On Anal Cancer Awareness Day, Sunday March 21st 2021,  Anal Cancer Foundation co-founder Justine Almada and board-certified physical therapist Dr. Allison Romero, PT, DPT of Reclaim Pelvic Therapy hosted a webinar to discuss Taking Care of You: Tips and Exercises to Restore Your Pelvic Health after Anal Cancer Chemoradiation.

This hour-long webinar includes an overview of the impacts of anal cancer treatment as well as a plan to care for the nerves, muscles, and fascia that are affected by chemoradiation. It ends with an audience-led Q & A.

Resources we discuss and the physical therapy exercises Dr. Romero demonstrates and recommends for daily practice are included below.

Daily home practice, from Dr. Allison Romero:

These exercises can be done in your own home, with just a mat and some optional pillows for comfort. While Dr. Romero suggests practicing these daily, taking time to practice them even twice a week will still be helpful for most thrivers.

For visual demonstration, make sure to view the video above. The exact points in the video are provided for each exercise.

Exercise 1: Breathwork [35:14-40:11]

  • 5 minutes of diaphragmatic breathing per day (breathing into the abdomen, not the chest):
    • Put one hand on the abdomen, and one hand on the chest.
    • Breathe in through the nose, and out through the mouth.
    • Feel the ribcage expand: front to back, and then side to side, and then up and down.

Exercise 2: Fascial lengthening/mobility sequence [40:14-45:43]

  • Lying on your back or side with knees bent (sitting is also fine):
    • Bring both knees to the chest, and take 2 breaths.
    • Extend one leg down to the floor and straighten the knee. Take 2 breaths and bring knee back to chest.
    • Repeat with other leg.
    • Straighten one leg. Bring bent knee across body toward the opposite shoulder.
    • Rest the ankle of your bent knee on the opposite leg. Gently rest your hand on the raised knee to press toward feet and feel a back pocket (piriformis) stretch. Take 2 breaths.
    • Keeping ankle on the knee, bring knee of raised leg across to opposite shoulder and back to feel a piriformis stretch. Do this 2-3 times.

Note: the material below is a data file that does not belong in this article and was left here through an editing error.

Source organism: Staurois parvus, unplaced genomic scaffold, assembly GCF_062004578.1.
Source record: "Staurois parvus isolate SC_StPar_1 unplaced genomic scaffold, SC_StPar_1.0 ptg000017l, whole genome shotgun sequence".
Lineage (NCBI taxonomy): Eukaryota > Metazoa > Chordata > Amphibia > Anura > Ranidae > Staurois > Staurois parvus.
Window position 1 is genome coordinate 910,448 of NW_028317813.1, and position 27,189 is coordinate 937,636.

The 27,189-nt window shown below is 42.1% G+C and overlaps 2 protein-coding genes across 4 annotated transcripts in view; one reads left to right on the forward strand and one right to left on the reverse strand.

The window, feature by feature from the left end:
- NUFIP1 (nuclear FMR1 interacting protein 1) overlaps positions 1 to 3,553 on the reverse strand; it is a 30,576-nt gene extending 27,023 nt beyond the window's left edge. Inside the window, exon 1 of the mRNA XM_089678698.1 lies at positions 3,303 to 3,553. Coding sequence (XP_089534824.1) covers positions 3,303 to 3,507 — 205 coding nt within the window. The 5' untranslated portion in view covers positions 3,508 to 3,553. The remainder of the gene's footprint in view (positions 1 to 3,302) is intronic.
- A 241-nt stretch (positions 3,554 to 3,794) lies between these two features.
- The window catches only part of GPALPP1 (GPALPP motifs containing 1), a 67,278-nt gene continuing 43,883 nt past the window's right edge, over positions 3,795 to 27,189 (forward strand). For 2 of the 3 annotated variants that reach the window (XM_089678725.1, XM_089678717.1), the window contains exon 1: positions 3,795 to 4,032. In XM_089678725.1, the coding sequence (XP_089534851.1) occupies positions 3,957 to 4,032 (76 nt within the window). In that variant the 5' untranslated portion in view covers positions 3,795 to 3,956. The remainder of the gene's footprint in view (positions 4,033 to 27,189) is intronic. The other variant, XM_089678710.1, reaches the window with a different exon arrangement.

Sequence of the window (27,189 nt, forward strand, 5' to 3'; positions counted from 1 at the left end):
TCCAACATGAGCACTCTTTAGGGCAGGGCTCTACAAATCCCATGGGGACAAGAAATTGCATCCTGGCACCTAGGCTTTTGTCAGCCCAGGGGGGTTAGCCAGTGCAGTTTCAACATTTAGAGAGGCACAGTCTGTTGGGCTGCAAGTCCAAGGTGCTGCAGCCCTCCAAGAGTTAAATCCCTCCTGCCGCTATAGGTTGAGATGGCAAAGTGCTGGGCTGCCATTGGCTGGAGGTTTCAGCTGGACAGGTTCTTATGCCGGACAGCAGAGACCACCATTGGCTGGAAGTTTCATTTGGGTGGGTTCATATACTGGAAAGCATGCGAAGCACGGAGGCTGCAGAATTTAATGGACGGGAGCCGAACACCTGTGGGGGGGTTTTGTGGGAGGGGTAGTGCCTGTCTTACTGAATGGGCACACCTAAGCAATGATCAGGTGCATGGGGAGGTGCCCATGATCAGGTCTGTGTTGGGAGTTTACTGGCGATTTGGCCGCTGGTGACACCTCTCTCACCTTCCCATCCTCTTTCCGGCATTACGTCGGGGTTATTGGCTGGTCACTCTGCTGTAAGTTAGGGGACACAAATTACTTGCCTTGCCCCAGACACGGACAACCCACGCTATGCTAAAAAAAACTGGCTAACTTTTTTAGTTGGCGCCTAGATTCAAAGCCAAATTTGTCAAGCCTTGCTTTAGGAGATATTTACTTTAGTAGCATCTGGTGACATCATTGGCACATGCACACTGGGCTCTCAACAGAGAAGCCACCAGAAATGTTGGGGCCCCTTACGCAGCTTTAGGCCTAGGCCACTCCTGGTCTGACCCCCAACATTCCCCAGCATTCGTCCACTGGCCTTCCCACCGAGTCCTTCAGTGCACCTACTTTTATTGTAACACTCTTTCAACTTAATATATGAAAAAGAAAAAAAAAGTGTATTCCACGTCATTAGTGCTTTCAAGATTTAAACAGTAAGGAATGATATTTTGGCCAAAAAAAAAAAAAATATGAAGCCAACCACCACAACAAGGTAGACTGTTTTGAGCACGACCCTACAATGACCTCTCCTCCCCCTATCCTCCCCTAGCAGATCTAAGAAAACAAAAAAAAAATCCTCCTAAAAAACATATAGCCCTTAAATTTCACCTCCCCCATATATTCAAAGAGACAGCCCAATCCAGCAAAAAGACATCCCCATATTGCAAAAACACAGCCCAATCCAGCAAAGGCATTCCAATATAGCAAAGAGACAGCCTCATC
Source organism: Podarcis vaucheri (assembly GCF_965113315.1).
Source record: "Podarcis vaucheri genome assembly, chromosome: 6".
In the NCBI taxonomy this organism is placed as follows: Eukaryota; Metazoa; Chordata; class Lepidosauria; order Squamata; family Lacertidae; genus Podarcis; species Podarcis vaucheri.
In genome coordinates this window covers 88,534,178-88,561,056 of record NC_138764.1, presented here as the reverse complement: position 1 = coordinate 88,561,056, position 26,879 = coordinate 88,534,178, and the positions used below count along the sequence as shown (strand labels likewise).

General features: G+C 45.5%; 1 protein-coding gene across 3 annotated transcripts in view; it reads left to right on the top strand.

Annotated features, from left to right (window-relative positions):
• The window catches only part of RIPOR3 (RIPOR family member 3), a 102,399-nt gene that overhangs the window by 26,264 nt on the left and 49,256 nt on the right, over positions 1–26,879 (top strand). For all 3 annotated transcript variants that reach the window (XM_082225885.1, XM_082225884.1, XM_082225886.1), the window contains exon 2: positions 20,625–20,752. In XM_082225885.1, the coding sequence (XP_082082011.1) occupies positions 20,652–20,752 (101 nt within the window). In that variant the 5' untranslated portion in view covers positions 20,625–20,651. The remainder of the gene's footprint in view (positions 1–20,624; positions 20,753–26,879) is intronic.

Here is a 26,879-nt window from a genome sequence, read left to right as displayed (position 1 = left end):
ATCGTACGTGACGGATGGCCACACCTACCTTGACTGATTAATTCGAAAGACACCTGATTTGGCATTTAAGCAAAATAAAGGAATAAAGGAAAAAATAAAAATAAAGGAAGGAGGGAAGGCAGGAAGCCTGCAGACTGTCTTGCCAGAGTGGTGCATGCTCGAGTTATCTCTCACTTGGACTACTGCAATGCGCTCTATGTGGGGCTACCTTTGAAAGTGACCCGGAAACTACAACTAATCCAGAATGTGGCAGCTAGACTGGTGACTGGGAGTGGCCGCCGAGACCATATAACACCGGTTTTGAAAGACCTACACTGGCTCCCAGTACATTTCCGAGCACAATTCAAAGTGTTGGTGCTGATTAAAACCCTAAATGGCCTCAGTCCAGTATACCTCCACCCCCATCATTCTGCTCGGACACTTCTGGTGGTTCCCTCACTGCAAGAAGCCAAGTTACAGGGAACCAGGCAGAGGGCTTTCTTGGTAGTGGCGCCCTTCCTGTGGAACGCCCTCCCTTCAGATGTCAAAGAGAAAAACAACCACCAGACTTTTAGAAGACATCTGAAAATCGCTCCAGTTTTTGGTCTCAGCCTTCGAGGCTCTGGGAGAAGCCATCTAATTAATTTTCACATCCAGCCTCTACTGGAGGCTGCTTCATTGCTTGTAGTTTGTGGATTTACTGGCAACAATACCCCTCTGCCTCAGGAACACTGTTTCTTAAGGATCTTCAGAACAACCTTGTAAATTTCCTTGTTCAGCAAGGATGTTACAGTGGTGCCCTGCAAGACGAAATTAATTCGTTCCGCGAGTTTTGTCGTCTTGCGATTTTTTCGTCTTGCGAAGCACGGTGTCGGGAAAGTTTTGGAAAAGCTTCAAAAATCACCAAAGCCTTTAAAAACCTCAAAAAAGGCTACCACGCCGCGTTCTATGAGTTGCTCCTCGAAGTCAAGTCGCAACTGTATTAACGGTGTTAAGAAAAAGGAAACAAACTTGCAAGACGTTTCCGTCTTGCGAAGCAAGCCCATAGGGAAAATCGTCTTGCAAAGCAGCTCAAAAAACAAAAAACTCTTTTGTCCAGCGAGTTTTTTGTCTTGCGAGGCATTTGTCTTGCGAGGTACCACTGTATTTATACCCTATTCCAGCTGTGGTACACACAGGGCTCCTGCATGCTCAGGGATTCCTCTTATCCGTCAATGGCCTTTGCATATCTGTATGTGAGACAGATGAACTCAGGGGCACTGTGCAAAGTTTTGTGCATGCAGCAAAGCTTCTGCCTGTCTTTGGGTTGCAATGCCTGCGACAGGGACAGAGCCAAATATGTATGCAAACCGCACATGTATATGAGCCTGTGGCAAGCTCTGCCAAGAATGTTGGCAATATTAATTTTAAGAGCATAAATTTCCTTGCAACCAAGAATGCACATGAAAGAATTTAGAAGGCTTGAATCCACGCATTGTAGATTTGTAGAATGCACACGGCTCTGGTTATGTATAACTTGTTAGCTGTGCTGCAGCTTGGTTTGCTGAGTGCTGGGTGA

• Bring raised leg back down to the floor and repeat on the opposite leg.
    • Take 2-5 breaths in each position and feel free to modify as needed.
    • Finish by bringing knees to chest one more time. Take 2 more breaths.

Exercise 3: Pelvic floor muscle activation [46:09-47:49]

  • Draw pubic bone to tailbone.
  • Draw sitz bones toward each other.
  • Focus on squeezing just the anus closed and lifting up.
  • Repeat the above exercises 10x.

Exercise 4: Quadrant circles [47:51-49:32]

  • Bring pubic bone to right sitz bone.
  • Bring right sitz bone to tailbone.
  • Bring left sitz bone to tailbone.
  • Bring pubic bone to left sitz bone.
  • Repeat going the opposite direction.

Exercise 5: Engage anal sphincter  [49:33-50:19]

  • Bring the mind to the anal sphincter.
  • Inhale once.
  • As you exhale, imagine closing the anal sphincter, and lifting it up.

Finding a Pelvic floor physical therapist:

We recommend first checking with your oncologist for a referral to a physical therapist who is knowledgeable in pelvic floor physical therapy. If they are unable to give you a referral, the following websites may help you find a therapist in your area:

Addressing the cost of Physical Therapy and associated products:

We received several questions and comments about how expensive physical therapy and products such as dilators are. We know how frustrating this can be.

A referral from your oncologist to a pelvic floor physical therapist as well as a prescription for products will make insurance coverage most likely. Another option that has proven successful for some thrivers is calling insurance providers and asking them to make gap exception coverage for pelvic floor specialists.

If insurance is unavailable, Dr. Romero's advice is to encourage thrivers to think about investing in a one-time visit with someone in the pelvic floor field. The goal of this visit would be to develop an individualized plan that can be done daily at home without the need for continued visits.

Other Resources:

Thank you again for your interest in this webinar and we hope you find this information useful. Some other resources to support you on your anal cancer journey are:

  • See Dr. Romero's series on our blog about pelvic floor physical therapy.
  • Learn about the side effects of radiation and other tools to manage them.
  • Connect with a peer: our peer-to-peer support program matches thrivers and their caregivers with volunteers who have also been through treatment for knowledgeable support and connection.

Do you have other questions or feedback? Please contact us!